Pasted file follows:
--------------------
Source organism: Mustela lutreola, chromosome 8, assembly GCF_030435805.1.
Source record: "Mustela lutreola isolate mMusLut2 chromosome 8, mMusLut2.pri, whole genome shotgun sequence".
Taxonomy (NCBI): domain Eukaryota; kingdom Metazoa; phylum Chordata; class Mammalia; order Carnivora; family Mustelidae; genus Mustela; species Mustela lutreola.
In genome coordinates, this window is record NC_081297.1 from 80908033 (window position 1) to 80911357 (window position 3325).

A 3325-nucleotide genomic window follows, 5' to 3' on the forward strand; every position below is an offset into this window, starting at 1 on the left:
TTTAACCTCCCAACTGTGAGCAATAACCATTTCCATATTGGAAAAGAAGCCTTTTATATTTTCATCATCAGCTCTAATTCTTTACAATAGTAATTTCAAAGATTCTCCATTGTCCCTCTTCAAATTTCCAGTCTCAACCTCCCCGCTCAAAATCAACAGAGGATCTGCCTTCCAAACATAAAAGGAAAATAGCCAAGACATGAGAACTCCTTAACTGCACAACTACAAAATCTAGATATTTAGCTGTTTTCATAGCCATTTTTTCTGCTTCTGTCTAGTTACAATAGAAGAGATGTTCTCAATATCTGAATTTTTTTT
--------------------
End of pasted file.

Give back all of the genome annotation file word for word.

Source organism: Mustela lutreola, chromosome 8, assembly GCF_030435805.1.
Source record: "Mustela lutreola isolate mMusLut2 chromosome 8, mMusLut2.pri, whole genome shotgun sequence".
Taxonomy (NCBI): domain Eukaryota; kingdom Metazoa; phylum Chordata; class Mammalia; order Carnivora; family Mustelidae; genus Mustela; species Mustela lutreola.
In genome coordinates, this window is record NC_081297.1 from 80908033 (window position 1) to 80911357 (window position 3325).

A 3325-nucleotide genomic window follows, 5' to 3' on the forward strand; every position below is an offset into this window, starting at 1 on the left:
TTTAACCTCCCAACTGTGAGCAATAACCATTTCCATATTGGAAAAGAAGCCTTTTATATTTTCATCATCAGCTCTAATTCTTTACAATAGTAATTTCAAAGATTCTCCATTGTCCCTCTTCAAATTTCCAGTCTCAACCTCCCCGCTCAAAATCAACAGAGGATCTGCCTTCCAAACATAAAAGGAAAATAGCCAAGACATGAGAACTCCTTAACTGCACAACTACAAAATCTAGATATTTAGCTGTTTTCATAGCCATTTTTTCTGCTTCTGTCTAGTTACAATAGAAGAGATGTTCTCAATATCTGAATTTTTTTT